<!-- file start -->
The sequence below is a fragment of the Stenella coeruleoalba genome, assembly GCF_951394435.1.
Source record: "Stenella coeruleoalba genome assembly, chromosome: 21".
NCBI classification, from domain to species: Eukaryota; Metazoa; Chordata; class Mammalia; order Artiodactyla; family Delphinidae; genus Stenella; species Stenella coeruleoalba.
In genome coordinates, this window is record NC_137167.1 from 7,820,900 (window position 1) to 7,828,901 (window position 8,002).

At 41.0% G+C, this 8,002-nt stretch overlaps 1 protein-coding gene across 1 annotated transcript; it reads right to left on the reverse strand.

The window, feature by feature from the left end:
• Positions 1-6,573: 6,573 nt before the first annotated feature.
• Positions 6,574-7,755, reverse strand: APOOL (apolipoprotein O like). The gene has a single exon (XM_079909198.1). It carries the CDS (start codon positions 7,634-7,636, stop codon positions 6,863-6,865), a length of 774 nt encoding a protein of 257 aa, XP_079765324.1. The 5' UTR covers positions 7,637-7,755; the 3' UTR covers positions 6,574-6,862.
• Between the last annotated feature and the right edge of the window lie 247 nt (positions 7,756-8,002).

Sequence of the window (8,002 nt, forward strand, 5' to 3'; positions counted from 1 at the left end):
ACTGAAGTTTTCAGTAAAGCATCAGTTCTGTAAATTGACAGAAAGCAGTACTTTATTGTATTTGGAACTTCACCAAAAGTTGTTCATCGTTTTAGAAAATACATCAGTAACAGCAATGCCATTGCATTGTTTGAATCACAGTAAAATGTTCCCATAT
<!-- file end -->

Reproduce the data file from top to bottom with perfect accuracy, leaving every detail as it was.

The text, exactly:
The sequence below is a fragment of the Stenella coeruleoalba genome, assembly GCF_951394435.1.
Source record: "Stenella coeruleoalba genome assembly, chromosome: 21".
NCBI classification, from domain to species: Eukaryota; Metazoa; Chordata; class Mammalia; order Artiodactyla; family Delphinidae; genus Stenella; species Stenella coeruleoalba.
In genome coordinates, this window is record NC_137167.1 from 7,820,900 (window position 1) to 7,828,901 (window position 8,002).

At 41.0% G+C, this 8,002-nt stretch overlaps 1 protein-coding gene across 1 annotated transcript; it reads right to left on the reverse strand.

The window, feature by feature from the left end:
• Positions 1-6,573: 6,573 nt before the first annotated feature.
• Positions 6,574-7,755, reverse strand: APOOL (apolipoprotein O like). The gene has a single exon (XM_079909198.1). It carries the CDS (start codon positions 7,634-7,636, stop codon positions 6,863-6,865), a length of 774 nt encoding a protein of 257 aa, XP_079765324.1. The 5' UTR covers positions 7,637-7,755; the 3' UTR covers positions 6,574-6,862.
• Between the last annotated feature and the right edge of the window lie 247 nt (positions 7,756-8,002).

Sequence of the window (8,002 nt, forward strand, 5' to 3'; positions counted from 1 at the left end):
ACTGAAGTTTTCAGTAAAGCATCAGTTCTGTAAATTGACAGAAAGCAGTACTTTATTGTATTTGGAACTTCACCAAAAGTTGTTCATCGTTTTAGAAAATACATCAGTAACAGCAATGCCATTGCATTGTTTGAATCACAGTAAAATGTTCCCATAT